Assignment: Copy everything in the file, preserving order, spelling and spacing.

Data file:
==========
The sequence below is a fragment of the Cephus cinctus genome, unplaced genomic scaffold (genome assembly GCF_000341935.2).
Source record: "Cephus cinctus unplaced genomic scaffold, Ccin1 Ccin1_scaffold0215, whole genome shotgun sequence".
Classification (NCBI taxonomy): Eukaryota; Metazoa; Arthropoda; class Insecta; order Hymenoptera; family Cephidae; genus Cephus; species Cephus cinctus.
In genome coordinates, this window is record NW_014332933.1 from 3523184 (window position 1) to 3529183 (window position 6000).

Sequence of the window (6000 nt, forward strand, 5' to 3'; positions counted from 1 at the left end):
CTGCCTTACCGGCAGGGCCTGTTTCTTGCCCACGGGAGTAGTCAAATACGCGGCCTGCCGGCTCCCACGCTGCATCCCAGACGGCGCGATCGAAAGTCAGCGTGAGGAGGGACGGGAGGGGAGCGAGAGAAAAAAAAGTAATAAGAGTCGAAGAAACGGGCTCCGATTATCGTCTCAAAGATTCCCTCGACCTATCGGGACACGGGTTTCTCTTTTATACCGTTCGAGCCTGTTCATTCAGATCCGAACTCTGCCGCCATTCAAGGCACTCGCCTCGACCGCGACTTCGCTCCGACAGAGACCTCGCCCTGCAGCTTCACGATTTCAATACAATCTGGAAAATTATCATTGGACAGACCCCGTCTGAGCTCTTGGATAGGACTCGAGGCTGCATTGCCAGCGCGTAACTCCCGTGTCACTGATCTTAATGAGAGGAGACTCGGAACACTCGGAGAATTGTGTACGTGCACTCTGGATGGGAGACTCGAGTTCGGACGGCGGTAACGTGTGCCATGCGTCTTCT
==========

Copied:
The sequence below is a fragment of the Cephus cinctus genome, unplaced genomic scaffold (genome assembly GCF_000341935.2).
Source record: "Cephus cinctus unplaced genomic scaffold, Ccin1 Ccin1_scaffold0215, whole genome shotgun sequence".
Classification (NCBI taxonomy): Eukaryota; Metazoa; Arthropoda; class Insecta; order Hymenoptera; family Cephidae; genus Cephus; species Cephus cinctus.
In genome coordinates, this window is record NW_014332933.1 from 3523184 (window position 1) to 3529183 (window position 6000).

Sequence of the window (6000 nt, forward strand, 5' to 3'; positions counted from 1 at the left end):
CTGCCTTACCGGCAGGGCCTGTTTCTTGCCCACGGGAGTAGTCAAATACGCGGCCTGCCGGCTCCCACGCTGCATCCCAGACGGCGCGATCGAAAGTCAGCGTGAGGAGGGACGGGAGGGGAGCGAGAGAAAAAAAAGTAATAAGAGTCGAAGAAACGGGCTCCGATTATCGTCTCAAAGATTCCCTCGACCTATCGGGACACGGGTTTCTCTTTTATACCGTTCGAGCCTGTTCATTCAGATCCGAACTCTGCCGCCATTCAAGGCACTCGCCTCGACCGCGACTTCGCTCCGACAGAGACCTCGCCCTGCAGCTTCACGATTTCAATACAATCTGGAAAATTATCATTGGACAGACCCCGTCTGAGCTCTTGGATAGGACTCGAGGCTGCATTGCCAGCGCGTAACTCCCGTGTCACTGATCTTAATGAGAGGAGACTCGGAACACTCGGAGAATTGTGTACGTGCACTCTGGATGGGAGACTCGAGTTCGGACGGCGGTAACGTGTGCCATGCGTCTTCT